Leave it to Madison Avenue to turn all the newfound public interest in the environment into a shopping trip—and a pricey one at that. I suppose it’s the only way environmental protection can be permitted to exist alongside capitalism, which has to keep consumers consuming (even what we don’t really need) in order to keep flourishing for the fewer and fewer who benefit.
It goes along with the other trend I find irritating, this tendency to place an inordinate amount of responsibility on the individual, making it all about "personal choice" rather than about the need to sign the Kyoto agreement, reduce emissions and otherwise pass laws and change policies that negatively impact the environment. In his December 10, 2007, speech accepting the Nobel Peace Prize, Al Gore touched on this, saying: "We must abandon the conceit that individual, isolated, private actions are the answer."
I was thinking about all these books and websites that offer tips, tips and more tips—and "10 Ways" to do this and that. "If only everybody would dry their clothes on the clothesline instead of in the dryer we’d save blah, blah, blah
" Well, they are going to exhaust their tip inventory soon enough and have to begin really drilling down: "10 Ways to Not Run the Water While Brushing Your Teeth!" You could write a whole book about it
and sell that!
I"m sorry, but "everybody" never does anything, unless compelled by rules and regulations. There is nothing wrong with laws that mandate environmental behavior. If I were an innkeeper I wouldn’t place all those cloying little signs around: "It’s up to you, but if you hang up your towel and make your bed instead of throwing it all on the floor, we’d save blah, blah, blah." To hell with that. "You’re getting two towels and one set of sheets. Have a nice stay."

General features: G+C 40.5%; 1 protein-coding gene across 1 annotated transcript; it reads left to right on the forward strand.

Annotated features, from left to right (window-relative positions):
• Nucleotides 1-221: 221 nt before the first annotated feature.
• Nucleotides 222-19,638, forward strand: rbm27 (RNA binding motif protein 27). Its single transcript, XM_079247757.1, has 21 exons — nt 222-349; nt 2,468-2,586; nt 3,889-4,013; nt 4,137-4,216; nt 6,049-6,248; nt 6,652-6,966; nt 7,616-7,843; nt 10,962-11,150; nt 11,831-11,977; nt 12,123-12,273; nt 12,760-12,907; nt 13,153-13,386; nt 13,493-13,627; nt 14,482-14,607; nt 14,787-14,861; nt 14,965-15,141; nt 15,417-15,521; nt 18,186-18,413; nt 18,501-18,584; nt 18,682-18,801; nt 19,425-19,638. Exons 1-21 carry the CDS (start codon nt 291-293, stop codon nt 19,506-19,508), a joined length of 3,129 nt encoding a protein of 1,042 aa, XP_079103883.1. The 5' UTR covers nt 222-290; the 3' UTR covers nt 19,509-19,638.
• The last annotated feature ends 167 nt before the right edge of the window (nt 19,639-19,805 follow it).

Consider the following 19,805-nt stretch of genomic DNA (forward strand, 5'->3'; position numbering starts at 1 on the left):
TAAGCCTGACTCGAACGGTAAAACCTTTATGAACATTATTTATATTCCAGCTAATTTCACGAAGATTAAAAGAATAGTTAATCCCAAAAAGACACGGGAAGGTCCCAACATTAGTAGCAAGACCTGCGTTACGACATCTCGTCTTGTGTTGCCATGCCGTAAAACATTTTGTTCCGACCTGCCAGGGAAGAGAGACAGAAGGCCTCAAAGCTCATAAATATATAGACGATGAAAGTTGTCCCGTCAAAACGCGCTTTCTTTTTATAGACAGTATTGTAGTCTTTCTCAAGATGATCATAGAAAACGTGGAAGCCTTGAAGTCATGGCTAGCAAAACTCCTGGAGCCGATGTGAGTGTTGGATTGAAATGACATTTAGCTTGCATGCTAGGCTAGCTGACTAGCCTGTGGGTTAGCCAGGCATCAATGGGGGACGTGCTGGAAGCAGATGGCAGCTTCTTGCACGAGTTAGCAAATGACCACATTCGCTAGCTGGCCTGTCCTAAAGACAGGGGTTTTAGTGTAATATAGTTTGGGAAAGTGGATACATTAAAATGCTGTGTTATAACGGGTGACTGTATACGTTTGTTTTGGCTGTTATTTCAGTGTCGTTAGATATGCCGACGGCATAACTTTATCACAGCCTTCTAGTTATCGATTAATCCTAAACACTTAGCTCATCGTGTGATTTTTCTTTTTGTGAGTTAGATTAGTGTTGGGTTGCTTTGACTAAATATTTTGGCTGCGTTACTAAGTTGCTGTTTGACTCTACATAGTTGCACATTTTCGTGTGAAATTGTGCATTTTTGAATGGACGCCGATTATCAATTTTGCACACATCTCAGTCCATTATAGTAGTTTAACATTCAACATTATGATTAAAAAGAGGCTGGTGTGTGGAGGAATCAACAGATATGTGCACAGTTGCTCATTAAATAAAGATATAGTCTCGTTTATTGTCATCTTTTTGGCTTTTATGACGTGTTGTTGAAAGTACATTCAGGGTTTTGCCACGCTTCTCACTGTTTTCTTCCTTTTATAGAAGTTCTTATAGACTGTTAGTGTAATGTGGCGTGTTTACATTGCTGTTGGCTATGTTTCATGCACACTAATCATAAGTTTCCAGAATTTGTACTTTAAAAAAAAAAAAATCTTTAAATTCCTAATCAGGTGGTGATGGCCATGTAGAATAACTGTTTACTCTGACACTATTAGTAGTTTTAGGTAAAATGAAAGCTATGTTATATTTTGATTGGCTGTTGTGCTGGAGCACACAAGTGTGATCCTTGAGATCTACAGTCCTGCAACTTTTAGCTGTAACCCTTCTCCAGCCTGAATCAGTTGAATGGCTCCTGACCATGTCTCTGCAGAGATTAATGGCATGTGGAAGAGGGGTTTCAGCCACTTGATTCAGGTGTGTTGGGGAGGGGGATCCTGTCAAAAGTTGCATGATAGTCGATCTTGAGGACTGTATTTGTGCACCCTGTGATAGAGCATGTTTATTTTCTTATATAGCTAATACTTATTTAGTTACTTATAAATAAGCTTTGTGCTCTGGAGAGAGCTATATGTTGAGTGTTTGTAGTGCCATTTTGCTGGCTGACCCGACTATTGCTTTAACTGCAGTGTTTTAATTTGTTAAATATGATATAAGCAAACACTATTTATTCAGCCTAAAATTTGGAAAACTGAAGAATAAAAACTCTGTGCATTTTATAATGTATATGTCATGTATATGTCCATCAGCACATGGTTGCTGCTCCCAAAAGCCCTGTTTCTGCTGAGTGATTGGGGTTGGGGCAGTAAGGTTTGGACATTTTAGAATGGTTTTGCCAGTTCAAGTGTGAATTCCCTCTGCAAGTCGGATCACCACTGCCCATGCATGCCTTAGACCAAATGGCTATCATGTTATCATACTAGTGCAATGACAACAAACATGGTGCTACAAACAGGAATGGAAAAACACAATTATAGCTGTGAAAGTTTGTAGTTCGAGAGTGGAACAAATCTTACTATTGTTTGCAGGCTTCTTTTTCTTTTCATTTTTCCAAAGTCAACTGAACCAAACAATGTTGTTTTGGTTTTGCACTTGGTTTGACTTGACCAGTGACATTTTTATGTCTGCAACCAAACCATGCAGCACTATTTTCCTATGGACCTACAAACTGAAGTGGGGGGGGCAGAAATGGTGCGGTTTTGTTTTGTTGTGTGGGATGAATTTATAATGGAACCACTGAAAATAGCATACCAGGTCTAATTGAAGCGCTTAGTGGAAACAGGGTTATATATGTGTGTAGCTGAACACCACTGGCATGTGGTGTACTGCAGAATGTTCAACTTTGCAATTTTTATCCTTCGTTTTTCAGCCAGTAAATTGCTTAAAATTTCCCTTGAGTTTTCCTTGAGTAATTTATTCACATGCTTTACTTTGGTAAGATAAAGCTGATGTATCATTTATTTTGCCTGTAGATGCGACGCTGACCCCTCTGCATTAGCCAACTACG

A truly fit global environment is measured by health, not wealth, and as we adhere to stricter environmental standards, we"ll begin to reveal more and more the bankruptcy of an economic system that can’t help but destroy everything in its path. And for what? So people at the top of the economic ladder can drive a luxury hybrid Lexus SUV that gets a few miles per gallon better mileage than the regular one, while people at the bottom of the economic ladder—by necessity, not choice—still have to ride undersized bicycles to their kitchen jobs?
For my part, I’m throwing my hat in the ring and starting a moat business. Yes, moats. I’ve watched as my economically privileged town has steadily transformed its original modest homes into three-car-garage monstrosities (yes, sometimes with compact fluorescent bulbs in all 20 rooms). I’ve got my slogan for the sides of the company vans all worked out: "Moss Moat and Drawbridge: Serving Westport’s Home-Improvement Needs!" emblazoned over a castle and moat teeming with alligators and a prominent toll-free number to call: "1-800-555-GATOR." One wide-open-mouthed reptile will, in a talking balloon, paraphrase a well-known mattress ad: "Leave off the last "R" for ""ridiculous!""